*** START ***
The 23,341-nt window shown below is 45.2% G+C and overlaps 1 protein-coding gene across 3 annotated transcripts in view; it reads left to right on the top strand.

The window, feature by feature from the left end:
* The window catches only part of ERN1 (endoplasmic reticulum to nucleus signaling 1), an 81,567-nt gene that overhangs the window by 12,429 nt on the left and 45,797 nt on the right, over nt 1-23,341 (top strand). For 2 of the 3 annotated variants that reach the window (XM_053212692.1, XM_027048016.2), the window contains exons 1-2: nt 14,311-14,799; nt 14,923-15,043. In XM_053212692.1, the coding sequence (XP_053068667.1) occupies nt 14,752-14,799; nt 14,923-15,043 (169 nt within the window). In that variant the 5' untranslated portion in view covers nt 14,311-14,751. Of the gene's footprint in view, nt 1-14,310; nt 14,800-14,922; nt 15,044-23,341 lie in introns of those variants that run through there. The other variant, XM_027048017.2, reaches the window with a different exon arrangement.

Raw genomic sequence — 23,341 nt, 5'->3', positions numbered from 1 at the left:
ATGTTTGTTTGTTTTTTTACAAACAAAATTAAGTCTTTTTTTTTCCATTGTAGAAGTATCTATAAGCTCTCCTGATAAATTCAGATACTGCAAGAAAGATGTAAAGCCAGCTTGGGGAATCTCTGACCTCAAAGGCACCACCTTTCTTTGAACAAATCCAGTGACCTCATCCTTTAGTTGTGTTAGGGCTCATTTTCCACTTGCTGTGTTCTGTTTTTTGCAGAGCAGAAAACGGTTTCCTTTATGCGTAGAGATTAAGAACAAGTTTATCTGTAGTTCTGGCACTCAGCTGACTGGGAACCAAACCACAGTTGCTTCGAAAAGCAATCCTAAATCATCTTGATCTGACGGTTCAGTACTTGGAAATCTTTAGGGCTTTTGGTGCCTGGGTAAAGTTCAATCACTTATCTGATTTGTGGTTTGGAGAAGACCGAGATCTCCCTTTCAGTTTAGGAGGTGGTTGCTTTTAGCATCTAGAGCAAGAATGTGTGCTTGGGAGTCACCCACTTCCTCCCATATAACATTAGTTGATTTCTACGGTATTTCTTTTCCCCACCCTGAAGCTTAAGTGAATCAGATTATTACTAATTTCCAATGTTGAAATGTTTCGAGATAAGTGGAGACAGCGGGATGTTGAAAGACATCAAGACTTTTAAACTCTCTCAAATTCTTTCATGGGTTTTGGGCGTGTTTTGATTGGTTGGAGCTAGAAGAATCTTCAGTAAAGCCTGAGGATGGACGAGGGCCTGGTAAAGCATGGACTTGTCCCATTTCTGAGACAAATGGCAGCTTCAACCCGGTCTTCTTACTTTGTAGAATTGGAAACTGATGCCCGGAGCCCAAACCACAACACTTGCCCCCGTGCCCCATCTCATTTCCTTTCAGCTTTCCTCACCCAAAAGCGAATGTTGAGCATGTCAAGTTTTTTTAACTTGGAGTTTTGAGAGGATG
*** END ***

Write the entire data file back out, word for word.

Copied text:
The 23,341-nt window shown below is 45.2% G+C and overlaps 1 protein-coding gene across 3 annotated transcripts in view; it reads left to right on the top strand.

The window, feature by feature from the left end:
* The window catches only part of ERN1 (endoplasmic reticulum to nucleus signaling 1), an 81,567-nt gene that overhangs the window by 12,429 nt on the left and 45,797 nt on the right, over nt 1-23,341 (top strand). For 2 of the 3 annotated variants that reach the window (XM_053212692.1, XM_027048016.2), the window contains exons 1-2: nt 14,311-14,799; nt 14,923-15,043. In XM_053212692.1, the coding sequence (XP_053068667.1) occupies nt 14,752-14,799; nt 14,923-15,043 (169 nt within the window). In that variant the 5' untranslated portion in view covers nt 14,311-14,751. Of the gene's footprint in view, nt 1-14,310; nt 14,800-14,922; nt 15,044-23,341 lie in introns of those variants that run through there. The other variant, XM_027048017.2, reaches the window with a different exon arrangement.

Raw genomic sequence — 23,341 nt, 5'->3', positions numbered from 1 at the left:
ATGTTTGTTTGTTTTTTTACAAACAAAATTAAGTCTTTTTTTTTCCATTGTAGAAGTATCTATAAGCTCTCCTGATAAATTCAGATACTGCAAGAAAGATGTAAAGCCAGCTTGGGGAATCTCTGACCTCAAAGGCACCACCTTTCTTTGAACAAATCCAGTGACCTCATCCTTTAGTTGTGTTAGGGCTCATTTTCCACTTGCTGTGTTCTGTTTTTTGCAGAGCAGAAAACGGTTTCCTTTATGCGTAGAGATTAAGAACAAGTTTATCTGTAGTTCTGGCACTCAGCTGACTGGGAACCAAACCACAGTTGCTTCGAAAAGCAATCCTAAATCATCTTGATCTGACGGTTCAGTACTTGGAAATCTTTAGGGCTTTTGGTGCCTGGGTAAAGTTCAATCACTTATCTGATTTGTGGTTTGGAGAAGACCGAGATCTCCCTTTCAGTTTAGGAGGTGGTTGCTTTTAGCATCTAGAGCAAGAATGTGTGCTTGGGAGTCACCCACTTCCTCCCATATAACATTAGTTGATTTCTACGGTATTTCTTTTCCCCACCCTGAAGCTTAAGTGAATCAGATTATTACTAATTTCCAATGTTGAAATGTTTCGAGATAAGTGGAGACAGCGGGATGTTGAAAGACATCAAGACTTTTAAACTCTCTCAAATTCTTTCATGGGTTTTGGGCGTGTTTTGATTGGTTGGAGCTAGAAGAATCTTCAGTAAAGCCTGAGGATGGACGAGGGCCTGGTAAAGCATGGACTTGTCCCATTTCTGAGACAAATGGCAGCTTCAACCCGGTCTTCTTACTTTGTAGAATTGGAAACTGATGCCCGGAGCCCAAACCACAACACTTGCCCCCGTGCCCCATCTCATTTCCTTTCAGCTTTCCTCACCCAAAAGCGAATGTTGAGCATGTCAAGTTTTTTTAACTTGGAGTTTTGAGAGGATG